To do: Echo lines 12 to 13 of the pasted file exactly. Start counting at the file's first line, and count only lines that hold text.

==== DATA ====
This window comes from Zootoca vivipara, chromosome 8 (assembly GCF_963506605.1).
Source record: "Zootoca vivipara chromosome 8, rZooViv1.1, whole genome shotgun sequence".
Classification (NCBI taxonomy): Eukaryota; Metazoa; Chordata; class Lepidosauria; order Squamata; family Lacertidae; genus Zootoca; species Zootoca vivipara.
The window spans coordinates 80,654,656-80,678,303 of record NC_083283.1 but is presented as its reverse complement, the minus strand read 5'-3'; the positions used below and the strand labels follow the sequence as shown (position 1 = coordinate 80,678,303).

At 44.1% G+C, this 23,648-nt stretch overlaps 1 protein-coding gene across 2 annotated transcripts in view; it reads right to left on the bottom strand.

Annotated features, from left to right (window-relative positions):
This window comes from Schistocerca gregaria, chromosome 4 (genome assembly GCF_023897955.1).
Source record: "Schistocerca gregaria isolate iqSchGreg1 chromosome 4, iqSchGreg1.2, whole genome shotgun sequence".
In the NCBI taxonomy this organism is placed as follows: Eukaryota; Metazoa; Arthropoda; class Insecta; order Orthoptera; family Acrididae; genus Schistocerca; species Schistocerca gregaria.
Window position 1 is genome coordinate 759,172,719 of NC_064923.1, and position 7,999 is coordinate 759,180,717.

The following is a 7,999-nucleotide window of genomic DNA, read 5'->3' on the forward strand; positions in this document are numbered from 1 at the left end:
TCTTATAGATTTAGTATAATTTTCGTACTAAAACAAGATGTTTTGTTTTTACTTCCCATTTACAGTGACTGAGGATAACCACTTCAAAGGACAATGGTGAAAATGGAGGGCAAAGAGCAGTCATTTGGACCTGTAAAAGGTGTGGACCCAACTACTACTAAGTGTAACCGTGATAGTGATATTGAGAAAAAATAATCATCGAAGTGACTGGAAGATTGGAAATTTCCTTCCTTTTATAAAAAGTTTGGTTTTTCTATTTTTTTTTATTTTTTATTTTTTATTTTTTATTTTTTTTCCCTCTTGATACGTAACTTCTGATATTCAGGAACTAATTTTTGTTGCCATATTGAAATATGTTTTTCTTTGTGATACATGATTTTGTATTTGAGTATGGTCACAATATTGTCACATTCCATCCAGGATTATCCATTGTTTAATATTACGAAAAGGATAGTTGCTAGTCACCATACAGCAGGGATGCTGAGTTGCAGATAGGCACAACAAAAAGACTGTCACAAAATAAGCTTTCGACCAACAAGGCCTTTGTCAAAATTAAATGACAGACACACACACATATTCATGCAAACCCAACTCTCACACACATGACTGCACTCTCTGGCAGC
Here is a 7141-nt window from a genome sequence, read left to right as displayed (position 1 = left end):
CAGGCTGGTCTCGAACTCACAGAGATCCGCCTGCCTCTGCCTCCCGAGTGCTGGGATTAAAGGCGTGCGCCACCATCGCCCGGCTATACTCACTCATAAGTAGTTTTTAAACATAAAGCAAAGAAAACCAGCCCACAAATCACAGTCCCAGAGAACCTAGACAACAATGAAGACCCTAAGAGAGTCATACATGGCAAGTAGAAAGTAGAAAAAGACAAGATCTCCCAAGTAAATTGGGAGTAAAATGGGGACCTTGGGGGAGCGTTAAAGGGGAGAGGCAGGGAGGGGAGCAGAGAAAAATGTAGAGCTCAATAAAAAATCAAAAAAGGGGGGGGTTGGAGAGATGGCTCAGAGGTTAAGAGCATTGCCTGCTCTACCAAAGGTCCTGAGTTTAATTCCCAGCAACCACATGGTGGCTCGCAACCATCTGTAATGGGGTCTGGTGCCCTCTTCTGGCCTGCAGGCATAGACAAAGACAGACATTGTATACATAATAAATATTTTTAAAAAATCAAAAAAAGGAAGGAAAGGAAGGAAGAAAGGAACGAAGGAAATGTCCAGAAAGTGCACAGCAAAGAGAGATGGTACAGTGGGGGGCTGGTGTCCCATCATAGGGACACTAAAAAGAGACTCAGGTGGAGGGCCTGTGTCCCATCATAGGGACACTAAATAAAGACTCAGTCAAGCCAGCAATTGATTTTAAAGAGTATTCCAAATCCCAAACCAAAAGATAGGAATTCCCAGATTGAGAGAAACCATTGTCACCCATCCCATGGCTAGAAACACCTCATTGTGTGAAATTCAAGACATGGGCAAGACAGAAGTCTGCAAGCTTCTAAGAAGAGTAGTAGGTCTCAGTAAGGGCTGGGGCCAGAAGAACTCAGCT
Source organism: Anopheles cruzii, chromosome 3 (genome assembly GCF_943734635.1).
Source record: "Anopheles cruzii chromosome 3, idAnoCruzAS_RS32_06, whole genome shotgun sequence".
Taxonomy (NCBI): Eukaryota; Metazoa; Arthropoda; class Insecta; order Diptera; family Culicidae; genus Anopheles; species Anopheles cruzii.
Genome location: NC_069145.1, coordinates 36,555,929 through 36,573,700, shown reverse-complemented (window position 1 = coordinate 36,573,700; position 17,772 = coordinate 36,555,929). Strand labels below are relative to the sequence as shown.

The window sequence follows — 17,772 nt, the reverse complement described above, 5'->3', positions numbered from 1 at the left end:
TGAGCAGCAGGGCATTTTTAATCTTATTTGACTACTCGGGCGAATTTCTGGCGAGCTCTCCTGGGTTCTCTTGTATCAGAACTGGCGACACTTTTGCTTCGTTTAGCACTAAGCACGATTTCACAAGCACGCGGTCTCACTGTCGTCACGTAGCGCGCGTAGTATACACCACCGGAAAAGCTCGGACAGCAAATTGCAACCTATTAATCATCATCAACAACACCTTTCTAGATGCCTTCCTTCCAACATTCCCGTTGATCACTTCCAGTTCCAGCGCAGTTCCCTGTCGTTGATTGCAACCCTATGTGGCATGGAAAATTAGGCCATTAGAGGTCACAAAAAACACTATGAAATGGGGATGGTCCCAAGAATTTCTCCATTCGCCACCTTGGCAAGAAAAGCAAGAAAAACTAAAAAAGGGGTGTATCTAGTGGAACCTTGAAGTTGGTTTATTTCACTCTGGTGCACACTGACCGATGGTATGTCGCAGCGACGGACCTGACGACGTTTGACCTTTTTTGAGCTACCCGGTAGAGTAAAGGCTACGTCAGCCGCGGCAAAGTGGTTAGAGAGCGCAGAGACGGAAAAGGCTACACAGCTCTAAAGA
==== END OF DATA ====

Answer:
TCTTATAGATTTAGTATAATTTTCGTACTAAAACAAGATGTTTTGTTTTTACTTCCCATTTACAGTGACTGAGGATAACCACTTCAAAGGACAATGGTGAAAATGGAGGGCAAAGAGCAGTCATTTGGACCTGTAAAAGGTGTGGACCCAACTACTACTAAGTGTAACCGTGATAGTGATATTGAGAAAAAATAATCATCGAAGTGACTGGAAGATTGGAAATTTCCTTCCTTTTATAAAAAGTTTGGTTTTTCTATTTTTTTTTATTTTTTATTTTTTATTTTTTATTTTTTTTCCCTCTTGATACGTAACTTCTGATATTCAGGAACTAATTTTTGTTGCCATATTGAAATATGTTTTTCTTTGTGATACATGATTTTGTATTTGAGTATGGTCACAATATTGTCACATTCCATCCAGGATTATCCATTGTTTAATATTACGAAAAGGATAGTTGCTAGTCACCATACAGCAGGGATGCTGAGTTGCAGATAGGCACAACAAAAAGACTGTCACAAAATAAGCTTTCGACCAACAAGGCCTTTGTCAAAATTAAATGACAGACACACACACATATTCATGCAAACCCAACTCTCACACACATGACTGCACTCTCTGGCAGC
Here is a 7141-nt window from a genome sequence, read left to right as displayed (position 1 = left end):